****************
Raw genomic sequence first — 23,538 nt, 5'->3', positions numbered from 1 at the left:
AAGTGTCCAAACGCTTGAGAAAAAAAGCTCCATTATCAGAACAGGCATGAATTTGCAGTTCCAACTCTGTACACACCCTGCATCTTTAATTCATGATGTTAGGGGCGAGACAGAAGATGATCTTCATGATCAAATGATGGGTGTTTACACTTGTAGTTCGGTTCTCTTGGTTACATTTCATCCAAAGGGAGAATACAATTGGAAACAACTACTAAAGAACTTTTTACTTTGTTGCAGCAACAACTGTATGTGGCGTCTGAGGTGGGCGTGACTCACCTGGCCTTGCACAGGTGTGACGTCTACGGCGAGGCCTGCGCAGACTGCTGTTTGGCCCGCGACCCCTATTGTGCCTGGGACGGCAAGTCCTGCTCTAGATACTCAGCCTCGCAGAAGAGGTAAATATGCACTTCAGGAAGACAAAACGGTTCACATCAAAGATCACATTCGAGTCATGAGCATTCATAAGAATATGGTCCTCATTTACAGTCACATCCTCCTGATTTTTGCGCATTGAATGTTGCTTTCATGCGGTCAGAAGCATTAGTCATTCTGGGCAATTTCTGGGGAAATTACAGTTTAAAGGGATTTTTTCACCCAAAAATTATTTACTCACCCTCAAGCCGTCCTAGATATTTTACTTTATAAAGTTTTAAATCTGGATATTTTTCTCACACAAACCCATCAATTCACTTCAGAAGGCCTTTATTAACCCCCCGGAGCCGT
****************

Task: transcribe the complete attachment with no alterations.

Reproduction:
Raw genomic sequence first — 23,538 nt, 5'->3', positions numbered from 1 at the left:
AAGTGTCCAAACGCTTGAGAAAAAAAGCTCCATTATCAGAACAGGCATGAATTTGCAGTTCCAACTCTGTACACACCCTGCATCTTTAATTCATGATGTTAGGGGCGAGACAGAAGATGATCTTCATGATCAAATGATGGGTGTTTACACTTGTAGTTCGGTTCTCTTGGTTACATTTCATCCAAAGGGAGAATACAATTGGAAACAACTACTAAAGAACTTTTTACTTTGTTGCAGCAACAACTGTATGTGGCGTCTGAGGTGGGCGTGACTCACCTGGCCTTGCACAGGTGTGACGTCTACGGCGAGGCCTGCGCAGACTGCTGTTTGGCCCGCGACCCCTATTGTGCCTGGGACGGCAAGTCCTGCTCTAGATACTCAGCCTCGCAGAAGAGGTAAATATGCACTTCAGGAAGACAAAACGGTTCACATCAAAGATCACATTCGAGTCATGAGCATTCATAAGAATATGGTCCTCATTTACAGTCACATCCTCCTGATTTTTGCGCATTGAATGTTGCTTTCATGCGGTCAGAAGCATTAGTCATTCTGGGCAATTTCTGGGGAAATTACAGTTTAAAGGGATTTTTTCACCCAAAAATTATTTACTCACCCTCAAGCCGTCCTAGATATTTTACTTTATAAAGTTTTAAATCTGGATATTTTTCTCACACAAACCCATCAATTCACTTCAGAAGGCCTTTATTAACCCCCCGGAGCCGT